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“Where do you usually ski?” is the gentrified phrase I expected to hear echoing around the slopes of Grand Massif.

Monied British tourists arrive en masse to the Alps every winter and consume copious amounts of wine, steak and fondue.

At Les Trois Vallées and Val d’Isère they ski with Brits, drink with Brits and sleep with Brits.

Luckily, my recent trip to the French winter wonderland is to be decidedly different.

The hidden ancient village of Samoëns, located in the Vallée du Giffre, offers 265km of slopes nearby and an olde rural mountain charm untainted by the region’s hordes of package tours. 

Here, there’s more than skiing to keep you entertained.

This quaint town is known for its rich limestone quarries and stonemasons, who famously created a brotherhood and commune in the village hundreds of years ago.

In the main square, typical wooden mountain retreats are swapped for stone structures dating back to the 17th century.

On a simple walk around the town, visitors will see a variety of these carved sculptures dotted along the streets. It’s just as well the town is so interesting, because it turns out I can’t ski at all – I look like Bambi on the slopes.

After my first day its feels like I’ve been crouching over a public toilet for six hours. And, when I’m not in the ‘toilet seat-hovering’ position, I’m legs akimbo on my back. 

Covered in bruises, I take some time out from all the sliding around. Almost every guesthouse in this area comes with après-ski provisions.

Mine, La Reine Des Prés, has a sauna, steam room, and hammam. I use all three in an attempt to banish my aches and pains.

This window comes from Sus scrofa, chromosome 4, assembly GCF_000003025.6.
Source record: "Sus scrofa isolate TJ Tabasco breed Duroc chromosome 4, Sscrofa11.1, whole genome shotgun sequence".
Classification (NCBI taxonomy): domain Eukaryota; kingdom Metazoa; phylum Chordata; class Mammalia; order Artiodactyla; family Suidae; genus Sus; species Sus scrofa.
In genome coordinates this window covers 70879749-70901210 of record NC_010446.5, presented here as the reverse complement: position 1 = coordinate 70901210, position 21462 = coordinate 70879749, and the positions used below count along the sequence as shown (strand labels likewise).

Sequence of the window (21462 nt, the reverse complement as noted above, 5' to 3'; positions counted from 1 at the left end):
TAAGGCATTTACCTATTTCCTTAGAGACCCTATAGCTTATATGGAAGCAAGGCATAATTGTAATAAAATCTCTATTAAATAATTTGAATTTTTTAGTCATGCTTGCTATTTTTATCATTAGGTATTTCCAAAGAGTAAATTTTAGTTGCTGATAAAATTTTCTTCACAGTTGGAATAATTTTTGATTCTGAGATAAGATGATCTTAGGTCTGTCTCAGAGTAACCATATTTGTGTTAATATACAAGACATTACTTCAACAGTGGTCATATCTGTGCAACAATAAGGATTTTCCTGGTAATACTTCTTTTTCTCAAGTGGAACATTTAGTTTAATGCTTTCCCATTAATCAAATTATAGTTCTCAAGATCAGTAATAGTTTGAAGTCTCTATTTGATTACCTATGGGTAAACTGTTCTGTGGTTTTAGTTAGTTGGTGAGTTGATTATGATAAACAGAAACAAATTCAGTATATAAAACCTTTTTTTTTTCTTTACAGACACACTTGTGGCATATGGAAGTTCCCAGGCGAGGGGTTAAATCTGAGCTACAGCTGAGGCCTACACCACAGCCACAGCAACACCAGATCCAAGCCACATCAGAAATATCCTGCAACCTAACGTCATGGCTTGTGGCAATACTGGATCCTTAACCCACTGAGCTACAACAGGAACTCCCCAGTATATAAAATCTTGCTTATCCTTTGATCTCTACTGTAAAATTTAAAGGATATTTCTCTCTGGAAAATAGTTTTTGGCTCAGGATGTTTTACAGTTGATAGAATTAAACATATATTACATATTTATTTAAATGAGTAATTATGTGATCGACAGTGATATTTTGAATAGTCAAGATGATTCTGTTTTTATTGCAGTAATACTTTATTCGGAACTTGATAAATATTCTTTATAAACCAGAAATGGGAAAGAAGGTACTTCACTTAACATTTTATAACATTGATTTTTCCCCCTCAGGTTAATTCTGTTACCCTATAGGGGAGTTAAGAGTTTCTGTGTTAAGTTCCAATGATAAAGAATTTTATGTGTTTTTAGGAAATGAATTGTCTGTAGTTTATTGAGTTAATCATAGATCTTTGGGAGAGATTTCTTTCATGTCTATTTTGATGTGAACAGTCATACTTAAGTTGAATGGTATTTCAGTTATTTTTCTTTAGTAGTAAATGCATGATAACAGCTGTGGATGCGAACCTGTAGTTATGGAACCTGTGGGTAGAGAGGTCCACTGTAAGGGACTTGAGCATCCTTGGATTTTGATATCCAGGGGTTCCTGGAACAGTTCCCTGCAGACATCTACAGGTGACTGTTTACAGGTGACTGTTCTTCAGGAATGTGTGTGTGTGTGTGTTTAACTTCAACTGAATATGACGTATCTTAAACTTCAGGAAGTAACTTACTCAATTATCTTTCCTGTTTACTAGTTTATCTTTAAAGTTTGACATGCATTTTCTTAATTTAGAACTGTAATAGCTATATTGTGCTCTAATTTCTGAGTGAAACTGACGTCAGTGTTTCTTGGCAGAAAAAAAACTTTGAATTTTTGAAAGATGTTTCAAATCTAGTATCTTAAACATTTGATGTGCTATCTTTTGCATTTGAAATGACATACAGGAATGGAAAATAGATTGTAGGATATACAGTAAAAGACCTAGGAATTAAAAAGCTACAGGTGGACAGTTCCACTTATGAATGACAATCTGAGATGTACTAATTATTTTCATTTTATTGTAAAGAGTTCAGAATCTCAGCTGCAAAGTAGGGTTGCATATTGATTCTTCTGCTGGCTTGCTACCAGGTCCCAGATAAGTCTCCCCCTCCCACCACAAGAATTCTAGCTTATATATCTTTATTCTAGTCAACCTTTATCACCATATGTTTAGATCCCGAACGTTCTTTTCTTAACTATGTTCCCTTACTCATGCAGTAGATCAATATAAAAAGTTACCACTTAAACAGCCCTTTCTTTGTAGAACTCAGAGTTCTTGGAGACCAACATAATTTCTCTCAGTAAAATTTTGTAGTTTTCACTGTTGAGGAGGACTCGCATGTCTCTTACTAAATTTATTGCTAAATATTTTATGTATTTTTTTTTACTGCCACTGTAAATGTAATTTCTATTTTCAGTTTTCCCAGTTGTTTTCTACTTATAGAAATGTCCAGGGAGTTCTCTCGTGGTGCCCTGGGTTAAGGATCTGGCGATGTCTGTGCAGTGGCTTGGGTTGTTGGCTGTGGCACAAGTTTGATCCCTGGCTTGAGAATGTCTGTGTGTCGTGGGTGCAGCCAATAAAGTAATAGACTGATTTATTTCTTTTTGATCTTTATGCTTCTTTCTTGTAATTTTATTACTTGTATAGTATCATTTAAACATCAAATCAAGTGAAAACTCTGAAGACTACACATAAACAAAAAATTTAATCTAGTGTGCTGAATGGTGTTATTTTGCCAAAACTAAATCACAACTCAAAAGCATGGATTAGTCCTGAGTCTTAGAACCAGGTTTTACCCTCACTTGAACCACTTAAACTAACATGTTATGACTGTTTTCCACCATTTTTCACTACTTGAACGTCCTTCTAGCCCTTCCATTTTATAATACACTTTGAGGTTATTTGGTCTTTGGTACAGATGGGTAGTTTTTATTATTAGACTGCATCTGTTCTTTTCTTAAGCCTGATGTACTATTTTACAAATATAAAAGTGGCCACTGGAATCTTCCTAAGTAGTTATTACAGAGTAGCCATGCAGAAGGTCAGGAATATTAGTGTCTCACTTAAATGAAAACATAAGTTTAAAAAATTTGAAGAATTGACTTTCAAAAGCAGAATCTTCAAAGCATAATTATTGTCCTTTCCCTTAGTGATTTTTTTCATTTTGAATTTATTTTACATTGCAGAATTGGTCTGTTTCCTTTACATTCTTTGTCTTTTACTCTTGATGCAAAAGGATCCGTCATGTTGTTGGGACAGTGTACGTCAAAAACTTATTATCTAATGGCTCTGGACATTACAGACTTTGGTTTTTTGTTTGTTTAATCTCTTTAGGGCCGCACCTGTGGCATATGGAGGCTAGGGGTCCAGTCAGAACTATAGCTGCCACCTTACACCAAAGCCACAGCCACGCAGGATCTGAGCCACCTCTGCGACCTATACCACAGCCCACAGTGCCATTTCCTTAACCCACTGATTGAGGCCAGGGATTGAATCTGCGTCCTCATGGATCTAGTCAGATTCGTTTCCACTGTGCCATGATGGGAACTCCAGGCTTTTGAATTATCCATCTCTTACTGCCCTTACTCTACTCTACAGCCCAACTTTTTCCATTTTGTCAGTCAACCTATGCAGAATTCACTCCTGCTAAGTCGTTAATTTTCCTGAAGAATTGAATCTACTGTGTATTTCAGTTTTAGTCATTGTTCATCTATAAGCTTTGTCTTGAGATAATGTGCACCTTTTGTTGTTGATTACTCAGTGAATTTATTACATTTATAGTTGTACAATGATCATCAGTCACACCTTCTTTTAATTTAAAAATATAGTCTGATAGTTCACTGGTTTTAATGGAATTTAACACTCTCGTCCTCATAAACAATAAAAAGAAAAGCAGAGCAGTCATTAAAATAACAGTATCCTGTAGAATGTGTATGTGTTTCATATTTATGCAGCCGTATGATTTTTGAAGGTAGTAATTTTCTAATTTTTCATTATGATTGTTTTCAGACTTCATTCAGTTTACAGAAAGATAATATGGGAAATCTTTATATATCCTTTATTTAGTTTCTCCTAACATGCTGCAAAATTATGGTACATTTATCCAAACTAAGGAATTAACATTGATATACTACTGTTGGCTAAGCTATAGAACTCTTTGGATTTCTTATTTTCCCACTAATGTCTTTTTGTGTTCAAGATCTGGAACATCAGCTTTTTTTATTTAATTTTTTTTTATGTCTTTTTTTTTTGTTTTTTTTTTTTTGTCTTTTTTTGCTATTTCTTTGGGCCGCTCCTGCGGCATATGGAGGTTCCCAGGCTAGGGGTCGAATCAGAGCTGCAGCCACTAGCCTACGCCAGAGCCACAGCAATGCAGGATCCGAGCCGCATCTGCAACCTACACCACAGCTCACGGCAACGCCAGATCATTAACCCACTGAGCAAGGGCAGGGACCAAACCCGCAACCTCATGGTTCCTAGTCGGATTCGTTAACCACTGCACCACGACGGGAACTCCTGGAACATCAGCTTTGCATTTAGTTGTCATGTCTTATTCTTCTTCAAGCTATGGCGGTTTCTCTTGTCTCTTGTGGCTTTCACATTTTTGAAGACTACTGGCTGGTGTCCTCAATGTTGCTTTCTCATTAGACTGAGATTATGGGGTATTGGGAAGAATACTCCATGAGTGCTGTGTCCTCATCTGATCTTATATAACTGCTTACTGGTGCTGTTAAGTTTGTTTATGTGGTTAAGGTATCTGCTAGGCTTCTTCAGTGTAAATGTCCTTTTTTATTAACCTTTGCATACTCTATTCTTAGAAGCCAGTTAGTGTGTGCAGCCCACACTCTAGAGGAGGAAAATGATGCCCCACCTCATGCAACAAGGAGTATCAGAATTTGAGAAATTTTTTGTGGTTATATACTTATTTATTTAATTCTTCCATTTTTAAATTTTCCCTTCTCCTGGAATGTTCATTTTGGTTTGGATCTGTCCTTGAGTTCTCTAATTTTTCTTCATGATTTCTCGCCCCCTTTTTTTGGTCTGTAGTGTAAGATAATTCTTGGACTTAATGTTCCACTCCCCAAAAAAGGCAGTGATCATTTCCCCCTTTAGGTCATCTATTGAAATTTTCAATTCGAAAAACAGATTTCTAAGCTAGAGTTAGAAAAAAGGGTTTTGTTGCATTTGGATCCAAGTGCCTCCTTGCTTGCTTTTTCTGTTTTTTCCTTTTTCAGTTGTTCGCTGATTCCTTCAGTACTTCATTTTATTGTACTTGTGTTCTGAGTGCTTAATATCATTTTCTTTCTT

But after a day of tumbling and throbbing, I opt to switch things up and book an educational tour with the local mountain rescue team.

These red-suited, Santa Claus look-alikes keep people safe while they’re skiing around Grand Massif, and tourists can hang out with them for a tour of what goes on out of plain sight on the mountain.

“Climb up into the gondola,” says beardy pisteur Michel Dunoyer. At the top of the stairs there’s a mechanical room, which controls the gondola.

 I watch as Dunoyer does his morning safety check before the mountain opens for action.

He looks for breaks in the industrial-sized cables and whacks every supporting tyre with a hammer, to make sure they’re not going to pop. Technical.

“The rest of what we do takes place at the summit,” he says. To get there I must scale the 2000km face on skis, via chairlift. Here we go again.

I just about manage to sit on the chair without falling off and gauchely plonk myself down, next to the first Brit I meet since arriving.

“Have you ever skied before?” asks my chairlift buddy. I tell her I haven’t and ask if it’s really that obvious. “Yes,” she chuckles.

“My husband only learnt to ski at 55 years old, so there’s hope for you yet,” she consoles. “I hated skiing at first,” her husband chimes in.

“Now skiing is a drug for me. I can’t get enough of it.” Our chair enters a cloud and the view disappears entirely.

The haze clears to reveal the piercing sun and big blue skies.

The scene above the clouds is humbling, with jagged mountains like cardboard cut-outs on the horizon. Mont Blanc, Europe’s highest peak at almost 5000m, commands our attention.

We feel like we’re on the roof of the world. On the peak there’s a cabin filled with more men in red jackets.


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